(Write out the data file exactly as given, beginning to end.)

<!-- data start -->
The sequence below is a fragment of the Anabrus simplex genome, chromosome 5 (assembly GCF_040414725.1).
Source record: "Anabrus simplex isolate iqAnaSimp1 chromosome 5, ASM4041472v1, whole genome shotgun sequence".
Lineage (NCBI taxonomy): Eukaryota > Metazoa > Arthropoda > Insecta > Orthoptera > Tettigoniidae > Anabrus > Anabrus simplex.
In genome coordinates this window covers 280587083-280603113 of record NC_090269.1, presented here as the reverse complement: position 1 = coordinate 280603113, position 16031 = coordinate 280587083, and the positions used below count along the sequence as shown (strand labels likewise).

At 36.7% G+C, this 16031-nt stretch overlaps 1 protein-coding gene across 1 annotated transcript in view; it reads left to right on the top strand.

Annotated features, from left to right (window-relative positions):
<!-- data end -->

The sequence below is a fragment of the Anabrus simplex genome, chromosome 5 (assembly GCF_040414725.1).
Source record: "Anabrus simplex isolate iqAnaSimp1 chromosome 5, ASM4041472v1, whole genome shotgun sequence".
Lineage (NCBI taxonomy): Eukaryota > Metazoa > Arthropoda > Insecta > Orthoptera > Tettigoniidae > Anabrus > Anabrus simplex.
In genome coordinates this window covers 280587083-280603113 of record NC_090269.1, presented here as the reverse complement: position 1 = coordinate 280603113, position 16031 = coordinate 280587083, and the positions used below count along the sequence as shown (strand labels likewise).

At 36.7% G+C, this 16031-nt stretch overlaps 1 protein-coding gene across 1 annotated transcript in view; it reads left to right on the top strand.

Annotated features, from left to right (window-relative positions):